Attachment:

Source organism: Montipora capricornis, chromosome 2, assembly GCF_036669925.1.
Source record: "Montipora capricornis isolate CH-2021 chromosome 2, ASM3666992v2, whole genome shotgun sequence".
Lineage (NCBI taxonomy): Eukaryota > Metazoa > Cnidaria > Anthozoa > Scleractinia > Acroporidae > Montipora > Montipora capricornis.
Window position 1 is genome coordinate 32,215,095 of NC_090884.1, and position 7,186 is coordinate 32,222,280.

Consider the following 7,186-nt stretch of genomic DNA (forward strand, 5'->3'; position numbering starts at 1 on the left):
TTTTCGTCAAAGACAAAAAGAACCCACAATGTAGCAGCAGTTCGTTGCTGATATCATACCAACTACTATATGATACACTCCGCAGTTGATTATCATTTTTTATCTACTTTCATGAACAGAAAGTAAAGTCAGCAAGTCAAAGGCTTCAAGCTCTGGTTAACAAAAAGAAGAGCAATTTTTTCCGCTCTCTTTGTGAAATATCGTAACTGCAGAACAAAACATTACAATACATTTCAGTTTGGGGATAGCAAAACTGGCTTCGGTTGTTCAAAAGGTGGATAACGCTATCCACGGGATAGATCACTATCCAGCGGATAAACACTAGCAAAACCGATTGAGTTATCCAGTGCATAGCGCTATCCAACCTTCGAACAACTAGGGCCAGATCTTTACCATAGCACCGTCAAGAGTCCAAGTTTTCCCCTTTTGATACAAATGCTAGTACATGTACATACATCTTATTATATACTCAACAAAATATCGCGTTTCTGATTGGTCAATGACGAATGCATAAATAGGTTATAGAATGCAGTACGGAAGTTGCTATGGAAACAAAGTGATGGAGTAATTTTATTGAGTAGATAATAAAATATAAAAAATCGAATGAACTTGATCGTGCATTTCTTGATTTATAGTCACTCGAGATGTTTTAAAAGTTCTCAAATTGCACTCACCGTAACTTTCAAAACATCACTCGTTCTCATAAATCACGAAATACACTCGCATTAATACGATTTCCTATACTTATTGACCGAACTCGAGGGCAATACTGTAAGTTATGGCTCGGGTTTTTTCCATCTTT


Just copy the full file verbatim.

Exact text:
Source organism: Montipora capricornis, chromosome 2, assembly GCF_036669925.1.
Source record: "Montipora capricornis isolate CH-2021 chromosome 2, ASM3666992v2, whole genome shotgun sequence".
Lineage (NCBI taxonomy): Eukaryota > Metazoa > Cnidaria > Anthozoa > Scleractinia > Acroporidae > Montipora > Montipora capricornis.
Window position 1 is genome coordinate 32,215,095 of NC_090884.1, and position 7,186 is coordinate 32,222,280.

Consider the following 7,186-nt stretch of genomic DNA (forward strand, 5'->3'; position numbering starts at 1 on the left):
TTTTCGTCAAAGACAAAAAGAACCCACAATGTAGCAGCAGTTCGTTGCTGATATCATACCAACTACTATATGATACACTCCGCAGTTGATTATCATTTTTTATCTACTTTCATGAACAGAAAGTAAAGTCAGCAAGTCAAAGGCTTCAAGCTCTGGTTAACAAAAAGAAGAGCAATTTTTTCCGCTCTCTTTGTGAAATATCGTAACTGCAGAACAAAACATTACAATACATTTCAGTTTGGGGATAGCAAAACTGGCTTCGGTTGTTCAAAAGGTGGATAACGCTATCCACGGGATAGATCACTATCCAGCGGATAAACACTAGCAAAACCGATTGAGTTATCCAGTGCATAGCGCTATCCAACCTTCGAACAACTAGGGCCAGATCTTTACCATAGCACCGTCAAGAGTCCAAGTTTTCCCCTTTTGATACAAATGCTAGTACATGTACATACATCTTATTATATACTCAACAAAATATCGCGTTTCTGATTGGTCAATGACGAATGCATAAATAGGTTATAGAATGCAGTACGGAAGTTGCTATGGAAACAAAGTGATGGAGTAATTTTATTGAGTAGATAATAAAATATAAAAAATCGAATGAACTTGATCGTGCATTTCTTGATTTATAGTCACTCGAGATGTTTTAAAAGTTCTCAAATTGCACTCACCGTAACTTTCAAAACATCACTCGTTCTCATAAATCACGAAATACACTCGCATTAATACGATTTCCTATACTTATTGACCGAACTCGAGGGCAATACTGTAAGTTATGGCTCGGGTTTTTTCCATCTTT